Girls Receiving Supplies
Registration of Repatriating Families
Priority Given to Those in Most Need
In coordination with the PDMA (Provincial Disaster Management Authority) and District Union Councilors, 167 vulnerable families were registered in four union councils (UCs) of two tehsils. The process of selection followed an intensive, three-step protocol based on four criteria:
1) Preference given to female-headed households,
2) repatriation from IDP host site within the previous 2–3 months,
3) family includes young children and elderly members, and
4) single source income of ₨15,000/- (US$150/-) or less.
Every family was visited personally by RMF Pakistan’s head office, and a copy of the national identity card of the head of household, ages of young children, pregnant/lactating mothers, and number of menstruating women in the household were recorded. Each registered family was designated a case number, and a means of communication, via mobile phone, was established with the family, either directly with the head of household or via a proxy so that each family can be contacted with the timetable of our distribution days.
RMF Storage Facility
Procurement, Quality Assurance, and Storage of Supplies
Supporting Local Vendors
Following RMF’s four-step protocols of procurement, RMF staff finalized different vendors for the relief goods and established MOUs with them at the start of the project. All vendors are from the local markets in the city of Mingora, the capital of District Swat. The four-step procedure is outlined below:
- Step 1: Tender for quotations is published in the local daily paper, or where this is not possible, then via
the local market channels specific to the field site.
- Step 2: A minimum of three quotations are entertained for each type of relief good item. Preference is
given to a vendor who can supply more than one type of good.
- Step 3: Once quotations are received, each potential vendor is then visited ad hoc for a quality assurance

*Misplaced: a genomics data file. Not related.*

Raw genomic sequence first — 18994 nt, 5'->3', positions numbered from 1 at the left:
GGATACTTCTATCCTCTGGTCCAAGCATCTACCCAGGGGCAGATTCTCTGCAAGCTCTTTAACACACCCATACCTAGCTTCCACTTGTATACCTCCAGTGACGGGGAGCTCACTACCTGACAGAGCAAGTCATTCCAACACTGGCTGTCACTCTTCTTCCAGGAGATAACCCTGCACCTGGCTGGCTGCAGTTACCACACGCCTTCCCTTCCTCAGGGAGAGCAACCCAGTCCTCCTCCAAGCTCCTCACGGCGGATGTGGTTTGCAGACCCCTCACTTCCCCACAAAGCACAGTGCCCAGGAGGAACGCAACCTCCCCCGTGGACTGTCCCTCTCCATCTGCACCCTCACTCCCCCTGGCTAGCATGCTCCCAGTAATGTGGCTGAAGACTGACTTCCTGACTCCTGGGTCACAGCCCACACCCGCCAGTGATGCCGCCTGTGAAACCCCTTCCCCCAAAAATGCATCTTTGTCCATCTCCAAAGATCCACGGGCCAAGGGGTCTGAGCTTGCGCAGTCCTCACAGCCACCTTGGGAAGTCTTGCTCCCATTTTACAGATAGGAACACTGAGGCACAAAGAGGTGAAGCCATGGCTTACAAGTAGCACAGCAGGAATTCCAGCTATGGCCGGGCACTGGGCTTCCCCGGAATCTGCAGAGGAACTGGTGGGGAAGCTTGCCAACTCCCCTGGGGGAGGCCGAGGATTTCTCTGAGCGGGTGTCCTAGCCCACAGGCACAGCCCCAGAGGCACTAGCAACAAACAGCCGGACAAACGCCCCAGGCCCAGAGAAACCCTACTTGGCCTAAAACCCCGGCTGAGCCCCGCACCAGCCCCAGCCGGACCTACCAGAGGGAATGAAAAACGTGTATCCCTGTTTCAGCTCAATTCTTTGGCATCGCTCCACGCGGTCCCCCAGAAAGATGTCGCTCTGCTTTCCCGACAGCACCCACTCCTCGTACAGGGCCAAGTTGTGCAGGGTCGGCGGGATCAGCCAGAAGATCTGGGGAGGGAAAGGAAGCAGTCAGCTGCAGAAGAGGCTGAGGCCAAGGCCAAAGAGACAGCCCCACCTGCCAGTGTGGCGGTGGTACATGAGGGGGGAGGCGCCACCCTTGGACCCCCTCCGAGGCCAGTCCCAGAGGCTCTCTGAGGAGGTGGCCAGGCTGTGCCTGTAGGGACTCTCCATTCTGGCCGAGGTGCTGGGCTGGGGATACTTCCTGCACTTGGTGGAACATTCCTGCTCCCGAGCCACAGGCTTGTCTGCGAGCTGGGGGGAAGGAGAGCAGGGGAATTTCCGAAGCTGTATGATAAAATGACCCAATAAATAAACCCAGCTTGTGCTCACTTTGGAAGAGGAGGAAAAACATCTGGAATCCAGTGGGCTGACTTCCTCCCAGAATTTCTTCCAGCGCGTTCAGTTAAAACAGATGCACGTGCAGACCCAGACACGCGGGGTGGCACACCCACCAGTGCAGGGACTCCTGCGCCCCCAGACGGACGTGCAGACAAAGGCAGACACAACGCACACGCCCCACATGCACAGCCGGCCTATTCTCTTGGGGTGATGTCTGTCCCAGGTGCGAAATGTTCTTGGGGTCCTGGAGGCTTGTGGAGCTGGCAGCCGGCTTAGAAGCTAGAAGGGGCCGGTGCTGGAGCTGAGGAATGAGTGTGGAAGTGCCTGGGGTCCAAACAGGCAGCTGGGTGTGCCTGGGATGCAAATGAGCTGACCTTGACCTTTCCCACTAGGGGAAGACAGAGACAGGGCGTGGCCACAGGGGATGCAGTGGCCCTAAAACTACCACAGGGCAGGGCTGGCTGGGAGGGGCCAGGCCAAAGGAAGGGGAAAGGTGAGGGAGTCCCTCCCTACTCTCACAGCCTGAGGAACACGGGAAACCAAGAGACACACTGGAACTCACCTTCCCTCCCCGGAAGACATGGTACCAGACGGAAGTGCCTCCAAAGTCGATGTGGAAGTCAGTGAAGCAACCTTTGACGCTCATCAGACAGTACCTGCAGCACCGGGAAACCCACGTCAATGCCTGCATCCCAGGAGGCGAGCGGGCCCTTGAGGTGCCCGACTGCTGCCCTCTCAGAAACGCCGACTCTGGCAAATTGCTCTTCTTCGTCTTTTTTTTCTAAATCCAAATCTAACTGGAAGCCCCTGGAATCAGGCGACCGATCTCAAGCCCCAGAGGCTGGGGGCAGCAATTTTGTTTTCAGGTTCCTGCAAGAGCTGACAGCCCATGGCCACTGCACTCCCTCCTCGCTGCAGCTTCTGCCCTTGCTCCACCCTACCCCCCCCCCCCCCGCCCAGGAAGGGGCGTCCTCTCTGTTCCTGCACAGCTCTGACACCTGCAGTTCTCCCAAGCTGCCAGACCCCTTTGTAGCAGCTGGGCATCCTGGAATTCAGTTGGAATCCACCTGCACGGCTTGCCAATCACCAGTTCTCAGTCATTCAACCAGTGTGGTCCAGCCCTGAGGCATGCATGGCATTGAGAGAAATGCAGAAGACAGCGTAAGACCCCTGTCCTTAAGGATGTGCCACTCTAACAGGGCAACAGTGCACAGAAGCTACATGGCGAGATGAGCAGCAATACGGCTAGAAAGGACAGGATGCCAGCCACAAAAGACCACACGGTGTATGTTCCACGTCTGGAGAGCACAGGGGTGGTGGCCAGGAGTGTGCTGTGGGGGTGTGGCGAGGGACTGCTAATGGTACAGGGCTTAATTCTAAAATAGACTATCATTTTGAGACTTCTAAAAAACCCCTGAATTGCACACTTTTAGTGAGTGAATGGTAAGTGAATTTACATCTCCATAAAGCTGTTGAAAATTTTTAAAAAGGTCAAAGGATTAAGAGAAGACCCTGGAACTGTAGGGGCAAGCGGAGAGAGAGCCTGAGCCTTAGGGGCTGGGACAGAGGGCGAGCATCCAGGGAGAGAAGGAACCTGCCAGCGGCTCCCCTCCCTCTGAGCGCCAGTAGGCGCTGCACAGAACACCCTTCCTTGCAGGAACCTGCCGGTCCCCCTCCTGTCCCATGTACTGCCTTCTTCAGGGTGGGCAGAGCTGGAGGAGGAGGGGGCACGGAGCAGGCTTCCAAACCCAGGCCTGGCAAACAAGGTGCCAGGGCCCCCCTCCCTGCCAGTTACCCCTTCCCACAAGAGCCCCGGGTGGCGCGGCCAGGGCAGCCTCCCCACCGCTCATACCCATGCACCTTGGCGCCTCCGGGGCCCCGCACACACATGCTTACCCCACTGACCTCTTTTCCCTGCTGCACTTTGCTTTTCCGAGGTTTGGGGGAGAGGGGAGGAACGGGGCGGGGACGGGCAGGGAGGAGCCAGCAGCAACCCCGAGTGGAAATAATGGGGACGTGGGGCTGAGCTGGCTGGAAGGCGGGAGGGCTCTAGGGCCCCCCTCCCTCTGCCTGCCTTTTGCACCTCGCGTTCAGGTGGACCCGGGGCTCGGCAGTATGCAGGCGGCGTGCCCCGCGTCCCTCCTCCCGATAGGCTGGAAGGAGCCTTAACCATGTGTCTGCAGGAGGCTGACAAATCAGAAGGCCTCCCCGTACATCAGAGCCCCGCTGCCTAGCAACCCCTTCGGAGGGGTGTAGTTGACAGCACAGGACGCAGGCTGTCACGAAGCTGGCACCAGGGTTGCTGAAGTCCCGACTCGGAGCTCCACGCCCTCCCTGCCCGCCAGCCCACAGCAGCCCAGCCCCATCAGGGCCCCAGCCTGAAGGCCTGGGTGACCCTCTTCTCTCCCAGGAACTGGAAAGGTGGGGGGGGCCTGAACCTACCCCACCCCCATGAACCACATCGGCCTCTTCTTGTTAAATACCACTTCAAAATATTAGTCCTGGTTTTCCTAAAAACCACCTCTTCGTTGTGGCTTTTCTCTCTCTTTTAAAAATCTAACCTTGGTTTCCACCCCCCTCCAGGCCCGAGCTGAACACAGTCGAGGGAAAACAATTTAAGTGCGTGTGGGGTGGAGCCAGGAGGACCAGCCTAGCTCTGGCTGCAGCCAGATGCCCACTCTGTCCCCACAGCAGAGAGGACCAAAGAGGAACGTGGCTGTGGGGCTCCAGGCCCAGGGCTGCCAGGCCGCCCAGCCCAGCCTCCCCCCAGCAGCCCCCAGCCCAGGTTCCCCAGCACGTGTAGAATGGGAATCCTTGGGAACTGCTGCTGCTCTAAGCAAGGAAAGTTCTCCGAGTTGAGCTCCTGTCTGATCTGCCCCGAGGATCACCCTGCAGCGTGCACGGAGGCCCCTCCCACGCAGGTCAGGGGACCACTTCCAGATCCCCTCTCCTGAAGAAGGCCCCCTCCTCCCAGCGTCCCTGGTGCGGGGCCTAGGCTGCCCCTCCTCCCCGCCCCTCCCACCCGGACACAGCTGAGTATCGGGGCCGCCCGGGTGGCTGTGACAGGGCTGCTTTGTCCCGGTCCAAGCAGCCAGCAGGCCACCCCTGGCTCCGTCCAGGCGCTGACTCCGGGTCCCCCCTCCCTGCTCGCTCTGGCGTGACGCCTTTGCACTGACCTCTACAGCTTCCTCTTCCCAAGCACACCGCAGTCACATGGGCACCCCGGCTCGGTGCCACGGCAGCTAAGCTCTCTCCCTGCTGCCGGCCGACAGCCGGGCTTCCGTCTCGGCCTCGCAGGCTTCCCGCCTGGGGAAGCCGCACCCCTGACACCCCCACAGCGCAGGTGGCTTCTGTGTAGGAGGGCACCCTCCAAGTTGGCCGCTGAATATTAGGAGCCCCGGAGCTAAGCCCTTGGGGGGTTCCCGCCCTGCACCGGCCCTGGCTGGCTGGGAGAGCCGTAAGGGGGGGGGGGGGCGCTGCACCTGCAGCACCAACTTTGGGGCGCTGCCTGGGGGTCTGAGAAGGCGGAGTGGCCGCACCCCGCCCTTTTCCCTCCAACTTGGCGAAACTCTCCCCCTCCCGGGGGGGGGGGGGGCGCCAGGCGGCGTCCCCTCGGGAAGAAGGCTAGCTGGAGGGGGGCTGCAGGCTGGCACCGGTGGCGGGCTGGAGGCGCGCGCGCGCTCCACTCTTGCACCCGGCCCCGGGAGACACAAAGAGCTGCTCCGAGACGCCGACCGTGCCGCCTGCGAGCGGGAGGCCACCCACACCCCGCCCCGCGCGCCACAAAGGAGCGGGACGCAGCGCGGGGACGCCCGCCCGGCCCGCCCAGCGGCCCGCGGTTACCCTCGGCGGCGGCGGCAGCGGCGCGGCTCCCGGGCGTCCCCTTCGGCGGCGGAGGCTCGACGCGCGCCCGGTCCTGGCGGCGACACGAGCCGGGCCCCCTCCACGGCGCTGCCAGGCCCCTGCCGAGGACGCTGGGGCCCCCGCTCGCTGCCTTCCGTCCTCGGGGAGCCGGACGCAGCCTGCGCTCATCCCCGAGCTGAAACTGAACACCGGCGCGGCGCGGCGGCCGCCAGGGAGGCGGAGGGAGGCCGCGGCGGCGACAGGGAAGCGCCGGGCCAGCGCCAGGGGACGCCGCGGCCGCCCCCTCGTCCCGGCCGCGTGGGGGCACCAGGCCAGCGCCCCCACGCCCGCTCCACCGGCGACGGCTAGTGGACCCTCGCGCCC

exercise. If the goods are not to our standard of quality, then additional quotations are requested from
the market and the exercise is repeated.
- Step 4: The final selection is made based on the quality of the goods and the most reasonable rate.
Procured goods are first stored in the RMF hub clinic compound, where the RMF monitoring and evaluation officer(s) carry out quality checks. Packages are randomly selected, and after tallying with family case numbers, each packet is opened and items examined and counted. Only after a successful quality assurance exercise is the vendor paid the balance of his bill.
Verification is Carried Out for Each Family
The First Day of Every Month
Distributions, carried out by the RMF field staff, are scheduled in the first week of every month and take four days to complete. Each day is allocated to one union council (UC). Prior to distribution, goods are transported by rented transport vehicles to storage facilities in each UC. Each storage facility has its own security guard. Beneficiary families are informed well in advance to ensure their presence, and we do not distribute packages to substitute representatives. Verification via national identity cards and tallying with our records is carried out for each family prior to receipt of goods. By our 3rd distribution, we have begun recognizing their faces.
Healthcare Services Provided to 1,802 Children
During the current period, 455 households with a population of 3,063 were provided with project planned services. Of these were eight female-headed households. In Swat, a single woman can head a household independently only if she is elderly (above 60 years); younger single women (divorced/widowed) with young children are not allowed to live alone; they either return to natal families or continue to live with their in-laws. Within the family, their status of dependency on hosts’ graciousness make them vulnerable to mental abuse. The population of 3,063 beneficiaries was comprised of 1,562 males and 1,501 females. Children under 15 years of age were 971 male and 831 female children.
Objective 1: To provide relief shelter, i.e. winterized tents, plastic floor mats, carpets, and minor repair of damaged houses
As per our needs assessment report in the first progress report, winterized tents and repair of damaged houses was not needed. However, floor surfaces required water impervious plastic floor mats and carpets. Hence, 167 waterproof, plastic floor mats and 167 carpets were provided to the families.
Objective 2: To provide relief food, i.e. uncooked food rations and cooking provisions
A total of 455 food packages were distributed in these three months to the registered families. Each package consists of: